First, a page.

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  • Created by: Rebeka188
  • Created on: 13-04-16 20:30
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  • a defence to an otherwise unlawful act that the accused performed it because it was necessary. 
    • Necessity
      • 1. recognised in Willer( 1986) and Conway: D fled from threatened attack, charged with reckless driving, convictions quashed by CA  recognised the defence as an excuse in cases of emergency: duress of circumstances
        • requirement for duress of circumstances:
          • 1. from the objective standpoint the accused can be said to be acting reasonably and proportionately in order to avoid a threat of death or serious injury
          • 2. jury should determine whether the accused was impelled toa ct as he did because of a reasult of what he reasonably believed to be the situation, he had good cause to fear, death or serious injury
        • Martin: driving while disqualified, threat by his wife to commit suicide - threat was not of an unlawful act of violence, allowed  upheld Conway- D must act reasonably and proportionately to avoid death or serious injury, maters not whether by murder, suicide or accident
          • Pipe(2012)!!: speeding when driving a child with broken leg - Owen J: defence of necessity potentially available on such facts and was not confined to cases in which there was a life - threatening situation(just High Court)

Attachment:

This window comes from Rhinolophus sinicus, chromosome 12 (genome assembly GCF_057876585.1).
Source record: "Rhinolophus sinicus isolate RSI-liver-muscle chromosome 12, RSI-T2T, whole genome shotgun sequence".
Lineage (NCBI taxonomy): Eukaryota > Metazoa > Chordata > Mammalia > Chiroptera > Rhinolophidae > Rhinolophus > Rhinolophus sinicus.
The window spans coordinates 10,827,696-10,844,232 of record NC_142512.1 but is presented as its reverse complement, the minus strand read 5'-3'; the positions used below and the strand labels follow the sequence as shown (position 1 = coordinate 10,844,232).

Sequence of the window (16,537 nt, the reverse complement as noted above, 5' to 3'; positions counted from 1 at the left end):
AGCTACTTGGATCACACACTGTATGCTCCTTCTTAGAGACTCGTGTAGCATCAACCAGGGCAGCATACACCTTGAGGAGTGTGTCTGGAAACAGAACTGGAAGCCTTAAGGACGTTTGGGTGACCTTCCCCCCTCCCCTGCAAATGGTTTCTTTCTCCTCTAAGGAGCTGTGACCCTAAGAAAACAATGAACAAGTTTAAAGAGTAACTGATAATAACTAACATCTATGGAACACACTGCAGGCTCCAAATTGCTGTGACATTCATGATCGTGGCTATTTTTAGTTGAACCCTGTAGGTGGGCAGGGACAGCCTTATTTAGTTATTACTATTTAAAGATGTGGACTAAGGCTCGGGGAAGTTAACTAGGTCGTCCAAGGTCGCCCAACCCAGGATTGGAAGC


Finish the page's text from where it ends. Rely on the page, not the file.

• Rodger v Rose: D cannot self-induce duress, must be an extraneous threat (broke out of prison or commit suicide)
          • Pommell: extends to crimes without a victim: possession of firearm as he convinced his friend to leave it with him instead of use it for revenge killing (no chance yet to take it to the police)
      • constantly rejected
        • Dudley v Stephens: cabin boy killed
          • Buckoke v GLC: Denning denied to avail a driver of a fire engine for traffic offence
            • O'Toole: defence refused to an ambulance driver for driving without due care and attention
      • 2. necessity as justification in medical cases
        • a) to advance interest of a patient (intervention not justified if it is contrary to the known wishes of the patient
          • Re F: justified sterilisation of a mentally incompetent patient
            • Bournewood: applied Re F: man lacking mental capacity was not been unlawfully refused to leave (later HR - found a breach of his HR right but still a defence
          • Gillick: prescribing contraceptives to under aged girl lawful if it was necessary for the physical, mental and emotional health of his patient
          • Bourne: conflicting duties, doctor performing illegal abortion acquitted to save the mother becoming a mental wreck
    • Perka v Queen(Canadian case): 'Necessity covers all cases where non-compliance with the law is excused by an emergency or justified by the pursuit of some greater good'


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